## Engine room ventilation system

How to calculate the air needed to cool the engine room and maintanin the temperature not to exceed 120F( for marine duty)with 2 engines of 1401bhp and 2-generator sets. What factors should i consider? i thought of taking the enginer room volume, heat dissipation from the engine and air intake for combustion in to consideration.I have to size the blowers to supply that particular amount of air. Any help would be appreciated.

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 Recognitions: Gold Member Science Advisor Are the engines taking the air from the room, or do they have an external air intake? i) calculate the heat dissipated by each engine. How? That's pretty difficult. I don't know. Try to estimate it. Surely they radiates and convect heat. ii) the air flow which enters will be approximately $$\dot m=\frac{\dot Q_{engines}}{c_p (T_{room}-T_{external})}$$ by the way if you don't take into account the latent load of the air flow (changes on room humidity).
 Thanx Clausius2, Yes the engines are sucking air from the atmosphere and i do have the heat dissippation from the engines.Can you help me in calculating the pressure drop in the engine room. I think it has a n effect in sizing the ventilation.

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## Engine room ventilation system

 Quote by kkkasturi Thanx Clausius2, Yes the engines are sucking air from the atmosphere and i do have the heat dissippation from the engines.Can you help me in calculating the pressure drop in the engine room. I think it has a n effect in sizing the ventilation.
What do you mean with "pressure drop"? What drop?

 Mentor Pressure drop is not relevant at this stage of the game, kkkasturi - you start by calculating required airflow, then design the ductwork/louvers/fans to achieve it.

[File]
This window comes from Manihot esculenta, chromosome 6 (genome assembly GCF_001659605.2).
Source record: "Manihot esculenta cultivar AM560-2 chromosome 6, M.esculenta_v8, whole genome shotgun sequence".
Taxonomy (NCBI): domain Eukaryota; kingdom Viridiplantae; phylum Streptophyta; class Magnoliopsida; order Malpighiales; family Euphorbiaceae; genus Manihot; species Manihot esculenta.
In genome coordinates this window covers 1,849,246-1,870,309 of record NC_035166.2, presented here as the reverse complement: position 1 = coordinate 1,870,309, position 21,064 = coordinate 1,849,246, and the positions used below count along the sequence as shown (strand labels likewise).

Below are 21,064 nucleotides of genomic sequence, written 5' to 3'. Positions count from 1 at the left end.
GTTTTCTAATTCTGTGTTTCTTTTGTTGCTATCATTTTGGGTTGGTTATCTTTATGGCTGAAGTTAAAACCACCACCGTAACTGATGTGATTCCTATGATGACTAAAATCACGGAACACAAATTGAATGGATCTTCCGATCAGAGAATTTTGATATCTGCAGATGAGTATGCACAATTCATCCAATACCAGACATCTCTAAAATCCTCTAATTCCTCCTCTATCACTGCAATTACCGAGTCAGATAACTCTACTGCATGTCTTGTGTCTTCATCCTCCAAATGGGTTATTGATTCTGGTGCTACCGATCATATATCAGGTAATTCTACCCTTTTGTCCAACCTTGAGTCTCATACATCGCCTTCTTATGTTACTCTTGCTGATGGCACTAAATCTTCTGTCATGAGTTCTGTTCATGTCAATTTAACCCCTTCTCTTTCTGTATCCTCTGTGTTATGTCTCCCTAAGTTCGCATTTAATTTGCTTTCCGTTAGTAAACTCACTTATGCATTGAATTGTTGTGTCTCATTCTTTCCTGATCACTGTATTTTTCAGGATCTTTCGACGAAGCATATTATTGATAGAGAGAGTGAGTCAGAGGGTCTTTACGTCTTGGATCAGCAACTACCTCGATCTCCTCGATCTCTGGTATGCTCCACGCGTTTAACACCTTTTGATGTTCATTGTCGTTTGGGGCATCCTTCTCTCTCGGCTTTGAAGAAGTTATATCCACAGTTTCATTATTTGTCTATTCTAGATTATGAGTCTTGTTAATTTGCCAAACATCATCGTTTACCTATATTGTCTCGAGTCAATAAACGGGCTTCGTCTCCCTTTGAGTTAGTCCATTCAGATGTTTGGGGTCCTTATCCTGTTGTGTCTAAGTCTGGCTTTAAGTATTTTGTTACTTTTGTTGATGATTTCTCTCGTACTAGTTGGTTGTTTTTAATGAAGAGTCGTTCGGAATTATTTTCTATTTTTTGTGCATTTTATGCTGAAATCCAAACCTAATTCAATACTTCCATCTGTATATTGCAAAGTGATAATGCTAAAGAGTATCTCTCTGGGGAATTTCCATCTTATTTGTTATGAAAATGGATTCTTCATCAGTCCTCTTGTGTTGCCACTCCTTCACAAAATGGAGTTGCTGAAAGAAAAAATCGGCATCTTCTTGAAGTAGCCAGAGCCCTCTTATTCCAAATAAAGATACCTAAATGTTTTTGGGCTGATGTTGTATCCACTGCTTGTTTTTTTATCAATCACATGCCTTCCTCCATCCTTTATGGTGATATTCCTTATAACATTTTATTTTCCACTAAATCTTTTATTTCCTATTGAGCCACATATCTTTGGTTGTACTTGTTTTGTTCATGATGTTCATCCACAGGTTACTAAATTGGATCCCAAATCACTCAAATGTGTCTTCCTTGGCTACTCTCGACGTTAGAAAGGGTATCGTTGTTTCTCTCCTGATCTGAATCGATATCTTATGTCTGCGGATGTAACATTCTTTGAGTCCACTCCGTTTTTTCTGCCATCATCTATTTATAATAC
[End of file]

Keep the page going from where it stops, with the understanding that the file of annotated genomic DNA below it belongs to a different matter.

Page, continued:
Thanx Russ_watters,Hope i get the calculations rite
 Since there is combustion happening in the room you will need to keep a postive condition in the space. Just bring in more air than you take out plus the air used in combustion. If you are not cooling the incoming air, you will just be limiting the temperature rise. This creates a temperature difference that "moves" with the incoming air temperature. So you need to consider the highest temperature your equipment can be subjected to. This is important if the room contains electical equipment, or other equipment that is temperature sensitive. Once you know your highest possible temperature, (Say a piece of equipment in the room has a maximum temperature rating of 105 deg F), your temperature difference becomes a point less than this, (Troom,from Clausius2's calculation), and the incoming air temperature Texternal. You may not always be able to keep the room cooler than this requirement using only external air (on a 105 deg F day you will be hotter than 105 deg F in the room because of heat added from the equipment). So you may need to decide on a compromise using a higher than average incoming air temperature to give you a higher CFM of air. This will give you a greater safety factor.
 Thanx artman, Yes that is what exactly i was looking for. i need to maintain the room temperature under 120F. Clausius iam having difficulty with the units, can you help me with the units please. i found the heat rejected by the engine which is 4885 BTU/min.
 Recognitions: Gold Member Science Advisor Look at my location. Here we are familiar with SI units. I don't know how much is a BTU (I have never used it, and I don't feel like to look for it in a table). When there will be a Spanish Thermal Unit (STU)?